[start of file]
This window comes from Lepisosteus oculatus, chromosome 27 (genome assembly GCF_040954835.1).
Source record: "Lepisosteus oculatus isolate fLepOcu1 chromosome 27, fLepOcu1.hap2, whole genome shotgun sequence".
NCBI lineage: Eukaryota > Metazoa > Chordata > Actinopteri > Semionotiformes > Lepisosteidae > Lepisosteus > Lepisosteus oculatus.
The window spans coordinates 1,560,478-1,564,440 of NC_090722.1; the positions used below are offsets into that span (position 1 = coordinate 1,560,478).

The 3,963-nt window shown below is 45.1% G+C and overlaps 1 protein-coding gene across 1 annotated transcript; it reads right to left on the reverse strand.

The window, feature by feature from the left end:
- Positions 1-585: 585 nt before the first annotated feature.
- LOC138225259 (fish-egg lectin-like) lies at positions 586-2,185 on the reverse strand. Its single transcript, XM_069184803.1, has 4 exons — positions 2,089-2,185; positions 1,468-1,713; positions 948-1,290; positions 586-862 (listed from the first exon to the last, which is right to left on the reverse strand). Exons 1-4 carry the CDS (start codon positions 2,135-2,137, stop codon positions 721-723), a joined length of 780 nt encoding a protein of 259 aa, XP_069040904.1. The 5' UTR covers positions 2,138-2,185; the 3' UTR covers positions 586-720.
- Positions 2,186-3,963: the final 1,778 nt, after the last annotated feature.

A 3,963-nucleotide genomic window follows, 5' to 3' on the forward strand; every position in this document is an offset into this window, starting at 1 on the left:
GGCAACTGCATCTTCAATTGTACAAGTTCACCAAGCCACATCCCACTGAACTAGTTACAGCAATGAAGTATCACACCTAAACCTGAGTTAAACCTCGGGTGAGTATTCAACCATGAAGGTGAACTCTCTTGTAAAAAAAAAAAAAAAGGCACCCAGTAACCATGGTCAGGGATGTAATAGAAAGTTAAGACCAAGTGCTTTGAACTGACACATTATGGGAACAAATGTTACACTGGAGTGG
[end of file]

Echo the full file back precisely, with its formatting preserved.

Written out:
This window comes from Lepisosteus oculatus, chromosome 27 (genome assembly GCF_040954835.1).
Source record: "Lepisosteus oculatus isolate fLepOcu1 chromosome 27, fLepOcu1.hap2, whole genome shotgun sequence".
NCBI lineage: Eukaryota > Metazoa > Chordata > Actinopteri > Semionotiformes > Lepisosteidae > Lepisosteus > Lepisosteus oculatus.
The window spans coordinates 1,560,478-1,564,440 of NC_090722.1; the positions used below are offsets into that span (position 1 = coordinate 1,560,478).

The 3,963-nt window shown below is 45.1% G+C and overlaps 1 protein-coding gene across 1 annotated transcript; it reads right to left on the reverse strand.

The window, feature by feature from the left end:
- Positions 1-585: 585 nt before the first annotated feature.
- LOC138225259 (fish-egg lectin-like) lies at positions 586-2,185 on the reverse strand. Its single transcript, XM_069184803.1, has 4 exons — positions 2,089-2,185; positions 1,468-1,713; positions 948-1,290; positions 586-862 (listed from the first exon to the last, which is right to left on the reverse strand). Exons 1-4 carry the CDS (start codon positions 2,135-2,137, stop codon positions 721-723), a joined length of 780 nt encoding a protein of 259 aa, XP_069040904.1. The 5' UTR covers positions 2,138-2,185; the 3' UTR covers positions 586-720.
- Positions 2,186-3,963: the final 1,778 nt, after the last annotated feature.

A 3,963-nucleotide genomic window follows, 5' to 3' on the forward strand; every position in this document is an offset into this window, starting at 1 on the left:
GGCAACTGCATCTTCAATTGTACAAGTTCACCAAGCCACATCCCACTGAACTAGTTACAGCAATGAAGTATCACACCTAAACCTGAGTTAAACCTCGGGTGAGTATTCAACCATGAAGGTGAACTCTCTTGTAAAAAAAAAAAAAAAGGCACCCAGTAACCATGGTCAGGGATGTAATAGAAAGTTAAGACCAAGTGCTTTGAACTGACACATTATGGGAACAAATGTTACACTGGAGTGG